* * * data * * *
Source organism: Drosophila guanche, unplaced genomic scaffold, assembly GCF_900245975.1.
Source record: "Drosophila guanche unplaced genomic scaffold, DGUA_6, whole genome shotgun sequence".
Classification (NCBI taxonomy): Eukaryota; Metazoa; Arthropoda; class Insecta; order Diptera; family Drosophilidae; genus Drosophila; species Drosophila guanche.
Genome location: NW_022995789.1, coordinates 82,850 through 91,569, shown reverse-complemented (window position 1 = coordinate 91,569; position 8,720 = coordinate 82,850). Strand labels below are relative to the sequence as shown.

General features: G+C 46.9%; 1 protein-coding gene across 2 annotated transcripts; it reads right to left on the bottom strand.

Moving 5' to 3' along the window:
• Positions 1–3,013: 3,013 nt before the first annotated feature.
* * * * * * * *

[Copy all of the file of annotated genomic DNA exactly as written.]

Source organism: Drosophila guanche, unplaced genomic scaffold, assembly GCF_900245975.1.
Source record: "Drosophila guanche unplaced genomic scaffold, DGUA_6, whole genome shotgun sequence".
Classification (NCBI taxonomy): Eukaryota; Metazoa; Arthropoda; class Insecta; order Diptera; family Drosophilidae; genus Drosophila; species Drosophila guanche.
Genome location: NW_022995789.1, coordinates 82,850 through 91,569, shown reverse-complemented (window position 1 = coordinate 91,569; position 8,720 = coordinate 82,850). Strand labels below are relative to the sequence as shown.

General features: G+C 46.9%; 1 protein-coding gene across 2 annotated transcripts; it reads right to left on the bottom strand.

Moving 5' to 3' along the window:
• Positions 1–3,013: 3,013 nt before the first annotated feature.